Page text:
Posted on November 17, 2011

My Daughter Lulibo when she was six years old.
I've always insisted on my children wearing their hair unprocessed, something that is difficult to sustain, especially in an environment where straight hair is essentialised and considered to be 'good hair'. I think my children's hair in its curly or kinky state is good, healthy and strong, unlike mine that has suffered from years of relaxing creams, perming lotions and hot combs. However, in black communities having 'kroes' hair is still somewhat problematic and as a result, I've had many arguments with members of the family who find it unfair that I impose my own hair politics on my children. I admit to being a bit of a dictator in not allowing processed hair in my home, however, this somewhat reactionary positioning is important for me in getting the children thinking deeply about the history and politics of black hair in South Africa and elsewhere. This somewhat cultivated and politically constructed way in which we grow our hair is critical for me as part of a contestation of a cultural power of whiteness that still persists in post-apartheid South Africa.

Although my children are the so-called born-frees, they do encounter prejudice in the playgrounds at school and elsewhere. This usually entails essentialised notions of culture, language and beauty that are imposed by their peers. Although some of the playground commentary can be a result of curiosity, it can get uncomfortable when classmates try to touch or ask whether the hair gets washed. This has resulted in my older children wishing that they had straight hair like 'everyone' else as they feel that their natural hair always draws attention, both negative and positive. This to me is evident of just how politicised and racialised hair is, even in the post-apartheid playground. However, this has also forced me to question my own positioning in terms of how I've also been essentialising 'natural' hair, by not allowing chemically processed hair in my household. The rules are simple: you want long hair, grow dreadlocks or an afro, should this be a problem, then shave it all off. My children's paternal grandmother disagrees because as a respectable member of her community, her grandchildren's hair has to be 'neat', in other words, straightened. In her view 'good' hair is also indicative of one's socio-economic status and as the children of the new black middle class, the children must look the part.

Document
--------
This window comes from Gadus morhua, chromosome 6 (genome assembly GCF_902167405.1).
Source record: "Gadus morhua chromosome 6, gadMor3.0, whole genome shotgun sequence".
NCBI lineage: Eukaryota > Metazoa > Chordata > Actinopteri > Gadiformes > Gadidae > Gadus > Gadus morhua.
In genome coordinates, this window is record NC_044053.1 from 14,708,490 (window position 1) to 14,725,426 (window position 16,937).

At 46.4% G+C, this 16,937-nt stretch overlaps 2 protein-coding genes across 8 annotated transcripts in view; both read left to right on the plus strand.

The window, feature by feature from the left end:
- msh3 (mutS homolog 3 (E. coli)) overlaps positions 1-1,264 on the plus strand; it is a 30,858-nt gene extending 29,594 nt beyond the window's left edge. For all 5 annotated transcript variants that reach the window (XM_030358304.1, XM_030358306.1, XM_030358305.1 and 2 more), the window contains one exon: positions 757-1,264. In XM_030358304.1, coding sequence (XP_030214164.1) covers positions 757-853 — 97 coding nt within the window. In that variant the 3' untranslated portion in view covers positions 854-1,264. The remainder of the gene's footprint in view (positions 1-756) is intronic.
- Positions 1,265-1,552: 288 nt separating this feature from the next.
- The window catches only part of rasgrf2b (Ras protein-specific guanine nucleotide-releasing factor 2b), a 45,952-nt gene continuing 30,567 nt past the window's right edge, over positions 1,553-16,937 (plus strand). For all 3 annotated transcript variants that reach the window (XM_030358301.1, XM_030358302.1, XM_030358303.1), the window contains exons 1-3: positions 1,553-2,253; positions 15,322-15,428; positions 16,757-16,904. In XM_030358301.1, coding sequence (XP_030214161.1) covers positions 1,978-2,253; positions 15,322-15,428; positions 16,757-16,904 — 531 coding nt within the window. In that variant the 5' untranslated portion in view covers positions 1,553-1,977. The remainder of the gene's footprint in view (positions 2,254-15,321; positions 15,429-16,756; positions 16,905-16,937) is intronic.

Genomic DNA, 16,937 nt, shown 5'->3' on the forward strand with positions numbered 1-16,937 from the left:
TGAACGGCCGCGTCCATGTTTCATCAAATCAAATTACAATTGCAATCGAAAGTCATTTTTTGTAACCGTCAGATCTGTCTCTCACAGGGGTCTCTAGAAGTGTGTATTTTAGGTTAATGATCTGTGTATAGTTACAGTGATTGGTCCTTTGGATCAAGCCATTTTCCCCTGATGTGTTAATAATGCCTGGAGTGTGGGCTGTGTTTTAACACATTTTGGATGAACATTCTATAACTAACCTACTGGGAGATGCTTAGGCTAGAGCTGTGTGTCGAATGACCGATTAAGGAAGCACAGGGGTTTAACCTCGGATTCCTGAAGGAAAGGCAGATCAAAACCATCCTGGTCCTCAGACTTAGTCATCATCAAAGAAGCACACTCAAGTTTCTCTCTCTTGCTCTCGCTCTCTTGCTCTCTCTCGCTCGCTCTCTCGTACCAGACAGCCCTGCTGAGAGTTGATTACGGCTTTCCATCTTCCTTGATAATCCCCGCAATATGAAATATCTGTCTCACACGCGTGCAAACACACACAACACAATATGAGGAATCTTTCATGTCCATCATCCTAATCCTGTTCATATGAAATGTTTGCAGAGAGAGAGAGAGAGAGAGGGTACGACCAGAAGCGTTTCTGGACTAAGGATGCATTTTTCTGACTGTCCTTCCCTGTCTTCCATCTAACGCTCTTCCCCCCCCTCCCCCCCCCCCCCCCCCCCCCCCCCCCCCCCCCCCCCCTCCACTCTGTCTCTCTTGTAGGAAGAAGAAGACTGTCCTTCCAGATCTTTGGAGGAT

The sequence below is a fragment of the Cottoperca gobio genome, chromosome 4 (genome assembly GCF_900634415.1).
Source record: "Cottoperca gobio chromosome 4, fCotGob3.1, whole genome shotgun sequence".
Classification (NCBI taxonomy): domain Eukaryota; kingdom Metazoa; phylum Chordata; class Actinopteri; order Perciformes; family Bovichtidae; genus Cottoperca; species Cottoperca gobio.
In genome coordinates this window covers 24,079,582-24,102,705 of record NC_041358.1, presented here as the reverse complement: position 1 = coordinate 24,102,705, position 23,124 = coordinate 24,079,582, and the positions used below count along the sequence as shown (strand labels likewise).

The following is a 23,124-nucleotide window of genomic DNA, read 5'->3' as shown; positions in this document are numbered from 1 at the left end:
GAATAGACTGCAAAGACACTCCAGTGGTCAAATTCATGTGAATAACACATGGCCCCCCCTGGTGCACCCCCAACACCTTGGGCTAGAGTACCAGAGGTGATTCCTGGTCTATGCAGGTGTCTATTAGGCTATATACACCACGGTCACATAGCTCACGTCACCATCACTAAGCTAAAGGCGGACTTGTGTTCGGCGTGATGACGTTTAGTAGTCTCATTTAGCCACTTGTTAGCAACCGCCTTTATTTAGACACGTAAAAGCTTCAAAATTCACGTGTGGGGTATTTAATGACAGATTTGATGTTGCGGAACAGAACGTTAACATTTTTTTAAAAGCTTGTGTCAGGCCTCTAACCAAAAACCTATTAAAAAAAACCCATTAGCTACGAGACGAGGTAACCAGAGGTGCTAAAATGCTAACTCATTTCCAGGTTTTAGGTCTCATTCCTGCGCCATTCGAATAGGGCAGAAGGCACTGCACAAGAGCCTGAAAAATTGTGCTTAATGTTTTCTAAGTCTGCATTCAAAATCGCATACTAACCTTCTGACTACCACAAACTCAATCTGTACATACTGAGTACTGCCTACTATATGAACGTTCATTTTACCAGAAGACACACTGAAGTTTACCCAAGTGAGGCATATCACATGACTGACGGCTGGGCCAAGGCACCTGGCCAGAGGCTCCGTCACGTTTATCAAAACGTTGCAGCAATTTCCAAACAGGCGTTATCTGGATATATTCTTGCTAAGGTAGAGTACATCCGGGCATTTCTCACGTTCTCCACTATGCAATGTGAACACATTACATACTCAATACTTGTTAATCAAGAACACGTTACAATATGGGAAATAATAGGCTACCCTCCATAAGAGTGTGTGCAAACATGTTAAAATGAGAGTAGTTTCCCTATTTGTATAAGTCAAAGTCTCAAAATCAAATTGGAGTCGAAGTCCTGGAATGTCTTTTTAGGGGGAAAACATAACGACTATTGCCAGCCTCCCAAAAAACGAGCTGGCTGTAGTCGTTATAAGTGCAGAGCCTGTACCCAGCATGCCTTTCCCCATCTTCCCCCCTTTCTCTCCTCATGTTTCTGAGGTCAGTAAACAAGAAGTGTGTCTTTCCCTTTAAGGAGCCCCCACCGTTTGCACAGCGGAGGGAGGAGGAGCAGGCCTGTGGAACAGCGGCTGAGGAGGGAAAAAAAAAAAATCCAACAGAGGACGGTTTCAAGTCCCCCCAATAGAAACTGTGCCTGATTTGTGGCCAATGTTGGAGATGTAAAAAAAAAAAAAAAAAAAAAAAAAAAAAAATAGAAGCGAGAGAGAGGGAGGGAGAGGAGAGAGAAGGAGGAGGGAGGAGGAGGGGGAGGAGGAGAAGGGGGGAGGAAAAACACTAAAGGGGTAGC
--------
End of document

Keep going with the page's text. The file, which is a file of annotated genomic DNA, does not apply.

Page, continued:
Fourteen years ago, I started twisting the twins' hair into dreadlocks; the process was both emotional and spiritual, it was symbolic of my own struggles as a young single mother. My thoughts, meditations, wishes, dreams and visualisations were weaved into my children's hair, while my own processed hair was cut off and replaced with an afro. I always think of this moment as a major turning point in my life, the beginnings of my new role as a mother and it is symbolised by the marked change in the way in which I choose to wear my hair. Over the years, I've also grown dreadlocks, cut them off only to grow them all over again, and I am now completely bald. My children too have gone through various stages, with their grandmother cutting off the dreadlocks and putting hair straightening cream and me shaving it off in reaction to her actions. This has been going on for the past few years, with the children's hair being the site of contestation between myself and the children's paternal relatives.

According to Kobena Mercer (1987), the symbolic value of hair is perhaps clearest in religious practices – shaving the head as a mark of worldly renunciation in Christianity or Buddhism, for example, or growing the hair as a sign of inner spiritual strength for Sikhs. Beliefs about gender are also evident in practices like the Muslim concealment of the woman's face and hair as a token of modesty. Mercer argues that such practices socialise hair, making it the medium of significant "statements" about self and society. My rejection of processed hair is indeed indicative of me making statements about being black in a still largely untransformed South Africa, and the imposition of such statements on my children is to ensure that they grow up knowing that there is nothing wrong or ugly about themselves or their hair. However, such statements are not limited to hair, they extend to language, and even ways of understanding the world. Besides, in any household, there are basic rules and values that children cannot learn at school and for us, these happen to involve hair. Naturally, there is a tendency to rebel, however, in my view, as long as dominant notions of seeing the world persist, there is still a need to deconstruct them.

We still need a historical perspective on how economic, political and psychological values have been woven into the complex texture of our 'kroes' hair. As long as such historical perspectives are not engaged with publicly, I will continue to illuminate them in our private space. This of course might be flawed and subject to criticism but I also believe that there is no template or formula for parenting, it is largely trial and error, with the hope that the children will grow up to become self-appreciating adults. They might decide to process their hair as soon as they leave home, however, I believe that I would have at least given them an understanding of the complexities of difference that are associated with our history. Such an understanding is important for the present and also for the future.

My children, Lulibo, Phatsimo and Thuto

My children, Lulibo, Phatsimo and Thuto

Sources: Mercer, K (1987) "Black Hair/Style Politics". New Formations, 3